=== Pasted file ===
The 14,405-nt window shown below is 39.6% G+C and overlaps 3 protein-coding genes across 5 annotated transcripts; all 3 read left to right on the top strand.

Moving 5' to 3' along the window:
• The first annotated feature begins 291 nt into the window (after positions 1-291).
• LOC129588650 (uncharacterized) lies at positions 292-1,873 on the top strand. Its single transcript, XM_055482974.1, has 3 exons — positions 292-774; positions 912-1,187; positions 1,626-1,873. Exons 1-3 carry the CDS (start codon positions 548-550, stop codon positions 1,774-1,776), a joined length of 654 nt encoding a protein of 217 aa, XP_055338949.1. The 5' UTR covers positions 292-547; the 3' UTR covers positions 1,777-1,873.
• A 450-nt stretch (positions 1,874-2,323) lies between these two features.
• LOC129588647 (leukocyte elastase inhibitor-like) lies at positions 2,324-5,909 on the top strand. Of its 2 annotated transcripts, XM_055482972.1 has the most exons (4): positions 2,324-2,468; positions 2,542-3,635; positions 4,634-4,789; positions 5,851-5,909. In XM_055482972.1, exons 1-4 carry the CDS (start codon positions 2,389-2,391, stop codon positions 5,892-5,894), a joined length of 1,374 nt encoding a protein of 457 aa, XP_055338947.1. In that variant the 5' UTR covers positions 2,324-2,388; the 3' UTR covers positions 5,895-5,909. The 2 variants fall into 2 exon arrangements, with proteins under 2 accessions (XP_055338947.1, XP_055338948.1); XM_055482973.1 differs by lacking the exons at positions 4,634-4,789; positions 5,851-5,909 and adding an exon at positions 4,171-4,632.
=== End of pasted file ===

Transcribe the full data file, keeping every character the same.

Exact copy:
The 14,405-nt window shown below is 39.6% G+C and overlaps 3 protein-coding genes across 5 annotated transcripts; all 3 read left to right on the top strand.

Moving 5' to 3' along the window:
• The first annotated feature begins 291 nt into the window (after positions 1-291).
• LOC129588650 (uncharacterized) lies at positions 292-1,873 on the top strand. Its single transcript, XM_055482974.1, has 3 exons — positions 292-774; positions 912-1,187; positions 1,626-1,873. Exons 1-3 carry the CDS (start codon positions 548-550, stop codon positions 1,774-1,776), a joined length of 654 nt encoding a protein of 217 aa, XP_055338949.1. The 5' UTR covers positions 292-547; the 3' UTR covers positions 1,777-1,873.
• A 450-nt stretch (positions 1,874-2,323) lies between these two features.
• LOC129588647 (leukocyte elastase inhibitor-like) lies at positions 2,324-5,909 on the top strand. Of its 2 annotated transcripts, XM_055482972.1 has the most exons (4): positions 2,324-2,468; positions 2,542-3,635; positions 4,634-4,789; positions 5,851-5,909. In XM_055482972.1, exons 1-4 carry the CDS (start codon positions 2,389-2,391, stop codon positions 5,892-5,894), a joined length of 1,374 nt encoding a protein of 457 aa, XP_055338947.1. In that variant the 5' UTR covers positions 2,324-2,388; the 3' UTR covers positions 5,895-5,909. The 2 variants fall into 2 exon arrangements, with proteins under 2 accessions (XP_055338947.1, XP_055338948.1); XM_055482973.1 differs by lacking the exons at positions 4,634-4,789; positions 5,851-5,909 and adding an exon at positions 4,171-4,632.